In response to the pandemic’s shuttering of schools and libraries, the Open Library has become more open, turning the collection into the National Emergency Library. It’s a great boon for readers and learners, but is it legal?
Author archive for: yarmando
Over the course of two weeks, Ohio library internet traffic dropped from daily peaks over 8 Gigabits per second down to brief spikes that barely…
The 4Cast should be about trends and currents in technology that are relevant to public library services. COVID-19, the current coronavirus strain dominating the headlines and our social media feeds, is not a technology story, but it’s practically all the tech journalists are talking about.
In libraries, we take pains to clear patron session data off of our computers. But are the auto dealerships and rental agencies as cautious? Turns out there’s no way to be sure that previous drivers of your rental car (or owners of your new used car) have deleted the apps and accounts that gave them access to the car’s data. And that’s just the tip of the iceberg of problems that come when your car is part of the Internet of Things.
January 28 was Data Privacy Day, and Facebook took the occasion to announce that it was putting its “Clear History” function, now rechristened Off-Facebook Activity Tool, into general release. Not a cure-all, but certainly a step in the right direction. Good thing we only have to think about data privacy on one day a year, right?
Regardless of whether the WhatsApp messages are to blame, “the biggest takeaway from this,” writes Sheera Frenkel of the New York Times, “is that anyone, anywhere, can be hacked if the person carrying out the attack has enough time, money and patience.”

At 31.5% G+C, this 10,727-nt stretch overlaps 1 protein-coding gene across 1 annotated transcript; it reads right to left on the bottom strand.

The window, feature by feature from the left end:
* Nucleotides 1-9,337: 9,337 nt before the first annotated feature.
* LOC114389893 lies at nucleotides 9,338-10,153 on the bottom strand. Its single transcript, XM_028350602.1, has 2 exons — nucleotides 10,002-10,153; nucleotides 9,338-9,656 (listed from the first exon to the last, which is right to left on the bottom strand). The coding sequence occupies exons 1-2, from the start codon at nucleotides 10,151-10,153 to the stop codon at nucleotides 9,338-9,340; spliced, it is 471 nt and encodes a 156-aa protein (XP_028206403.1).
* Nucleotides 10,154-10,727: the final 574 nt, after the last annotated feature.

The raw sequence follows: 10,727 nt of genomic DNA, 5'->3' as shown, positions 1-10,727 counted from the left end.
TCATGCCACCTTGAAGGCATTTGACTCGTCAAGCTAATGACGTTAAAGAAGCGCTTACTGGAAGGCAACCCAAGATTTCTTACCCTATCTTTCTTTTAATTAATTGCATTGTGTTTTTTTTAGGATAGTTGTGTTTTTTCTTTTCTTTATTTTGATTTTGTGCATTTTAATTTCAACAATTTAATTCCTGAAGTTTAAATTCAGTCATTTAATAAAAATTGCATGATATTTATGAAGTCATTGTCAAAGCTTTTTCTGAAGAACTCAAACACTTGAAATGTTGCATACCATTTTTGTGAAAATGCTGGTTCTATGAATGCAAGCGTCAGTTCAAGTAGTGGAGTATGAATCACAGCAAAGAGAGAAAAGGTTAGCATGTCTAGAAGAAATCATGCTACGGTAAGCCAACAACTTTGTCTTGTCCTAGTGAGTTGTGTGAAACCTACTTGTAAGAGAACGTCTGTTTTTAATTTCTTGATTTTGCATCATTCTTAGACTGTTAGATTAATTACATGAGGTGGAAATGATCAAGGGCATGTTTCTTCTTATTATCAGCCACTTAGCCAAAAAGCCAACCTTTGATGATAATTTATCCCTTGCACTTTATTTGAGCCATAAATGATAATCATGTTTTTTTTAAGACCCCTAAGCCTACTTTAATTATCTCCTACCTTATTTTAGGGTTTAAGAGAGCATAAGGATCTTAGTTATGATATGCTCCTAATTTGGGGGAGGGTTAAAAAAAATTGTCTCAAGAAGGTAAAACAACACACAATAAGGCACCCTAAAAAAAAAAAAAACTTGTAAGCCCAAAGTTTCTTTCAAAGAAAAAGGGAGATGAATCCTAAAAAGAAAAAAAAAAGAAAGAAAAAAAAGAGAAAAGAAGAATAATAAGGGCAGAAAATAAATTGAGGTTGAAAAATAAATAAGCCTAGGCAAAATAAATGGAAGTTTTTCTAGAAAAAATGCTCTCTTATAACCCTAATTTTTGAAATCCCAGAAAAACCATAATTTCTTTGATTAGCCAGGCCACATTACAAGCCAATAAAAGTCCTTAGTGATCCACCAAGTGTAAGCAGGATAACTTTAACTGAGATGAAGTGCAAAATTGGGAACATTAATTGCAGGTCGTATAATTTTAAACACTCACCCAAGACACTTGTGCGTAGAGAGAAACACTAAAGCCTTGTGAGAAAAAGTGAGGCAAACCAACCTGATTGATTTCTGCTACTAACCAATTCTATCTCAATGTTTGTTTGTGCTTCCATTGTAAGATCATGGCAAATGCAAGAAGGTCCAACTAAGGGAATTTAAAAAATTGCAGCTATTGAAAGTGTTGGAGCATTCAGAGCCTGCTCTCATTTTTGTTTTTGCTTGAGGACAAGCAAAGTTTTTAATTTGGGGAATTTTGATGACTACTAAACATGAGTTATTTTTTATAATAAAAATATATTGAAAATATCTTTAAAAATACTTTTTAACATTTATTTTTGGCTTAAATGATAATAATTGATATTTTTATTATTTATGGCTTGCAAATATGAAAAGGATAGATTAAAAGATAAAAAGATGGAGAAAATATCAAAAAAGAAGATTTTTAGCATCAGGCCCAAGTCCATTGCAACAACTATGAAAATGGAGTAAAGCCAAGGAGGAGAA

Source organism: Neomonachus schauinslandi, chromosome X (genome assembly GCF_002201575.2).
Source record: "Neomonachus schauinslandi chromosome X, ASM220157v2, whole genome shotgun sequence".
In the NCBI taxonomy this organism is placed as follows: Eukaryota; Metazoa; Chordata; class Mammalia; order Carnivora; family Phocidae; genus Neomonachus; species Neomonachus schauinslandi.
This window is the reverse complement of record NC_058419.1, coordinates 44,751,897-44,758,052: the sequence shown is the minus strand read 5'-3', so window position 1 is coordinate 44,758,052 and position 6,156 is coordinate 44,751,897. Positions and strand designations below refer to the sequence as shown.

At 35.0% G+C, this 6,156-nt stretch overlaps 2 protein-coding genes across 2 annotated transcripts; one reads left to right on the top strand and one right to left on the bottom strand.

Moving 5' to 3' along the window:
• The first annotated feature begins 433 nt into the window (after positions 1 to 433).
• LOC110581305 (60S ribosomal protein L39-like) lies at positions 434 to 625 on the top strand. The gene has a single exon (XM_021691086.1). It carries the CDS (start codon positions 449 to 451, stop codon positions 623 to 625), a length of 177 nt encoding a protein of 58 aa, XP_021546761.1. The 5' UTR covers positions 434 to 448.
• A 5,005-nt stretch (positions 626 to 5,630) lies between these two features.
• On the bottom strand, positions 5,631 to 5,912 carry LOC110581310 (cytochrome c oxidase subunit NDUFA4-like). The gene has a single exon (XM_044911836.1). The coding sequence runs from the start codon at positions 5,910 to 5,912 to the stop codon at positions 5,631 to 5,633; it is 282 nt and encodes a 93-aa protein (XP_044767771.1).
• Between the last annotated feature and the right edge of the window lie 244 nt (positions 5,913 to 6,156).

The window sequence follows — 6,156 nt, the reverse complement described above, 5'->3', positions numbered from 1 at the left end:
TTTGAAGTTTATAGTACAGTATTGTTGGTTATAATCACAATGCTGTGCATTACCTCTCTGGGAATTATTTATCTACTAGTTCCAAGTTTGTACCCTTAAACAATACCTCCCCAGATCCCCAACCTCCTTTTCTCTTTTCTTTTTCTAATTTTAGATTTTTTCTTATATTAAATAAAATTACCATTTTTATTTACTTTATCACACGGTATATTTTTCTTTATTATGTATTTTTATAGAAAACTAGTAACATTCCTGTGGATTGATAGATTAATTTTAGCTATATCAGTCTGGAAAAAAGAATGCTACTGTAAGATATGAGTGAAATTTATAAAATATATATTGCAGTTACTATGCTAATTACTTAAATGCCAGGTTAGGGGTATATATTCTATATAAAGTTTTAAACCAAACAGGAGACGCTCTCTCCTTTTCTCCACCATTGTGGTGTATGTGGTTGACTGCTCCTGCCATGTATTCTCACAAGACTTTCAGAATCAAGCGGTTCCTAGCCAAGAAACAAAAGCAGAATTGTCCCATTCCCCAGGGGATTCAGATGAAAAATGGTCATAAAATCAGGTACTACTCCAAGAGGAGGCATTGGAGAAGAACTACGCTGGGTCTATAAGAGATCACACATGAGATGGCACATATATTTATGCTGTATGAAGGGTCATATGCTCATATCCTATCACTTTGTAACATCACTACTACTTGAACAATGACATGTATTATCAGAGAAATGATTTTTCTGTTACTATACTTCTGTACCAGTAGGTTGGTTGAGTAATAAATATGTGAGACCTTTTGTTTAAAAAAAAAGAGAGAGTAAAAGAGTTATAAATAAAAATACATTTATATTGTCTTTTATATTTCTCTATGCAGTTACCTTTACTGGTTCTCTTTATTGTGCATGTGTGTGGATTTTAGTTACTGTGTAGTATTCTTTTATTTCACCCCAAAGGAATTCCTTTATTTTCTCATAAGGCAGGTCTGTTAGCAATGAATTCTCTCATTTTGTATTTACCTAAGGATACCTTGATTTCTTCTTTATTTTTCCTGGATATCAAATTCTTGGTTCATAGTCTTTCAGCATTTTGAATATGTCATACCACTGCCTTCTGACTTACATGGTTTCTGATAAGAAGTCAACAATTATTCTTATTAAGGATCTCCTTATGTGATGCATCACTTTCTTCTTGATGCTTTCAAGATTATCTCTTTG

As a librarian, I first became aware of COPPA—the Children’s Online Privacy Protection Act—when installing ebook kiosks in middle school libraries. The kiosks would send…
A few weeks ago, Twitter CEO Jack Dorsey tweeted that his company would fund an outside research team, called Bluesky, to develop an “open and decentralized standard for social media.” What does that mean, exactly? The best analogy might be email: in Gmail, for example, you aren’t limited to only sending email to other Gmail users; but because of the “Simple Mail Transport Protocol,” email works regardless of your client, and companies like Superhuman can build enhancements on top of email. So what if you didn’t need a Twitter account to tweet?
I was stunned last week when it was announced that airport face recognition scans would soon include US citizens. The Department of Homeland Security quickly…
This week, his Contract for the Web was unveiled. The contract documents nine core principles for a better internet future, including affordable internet access, privacy enforcement, and freedom from censorship.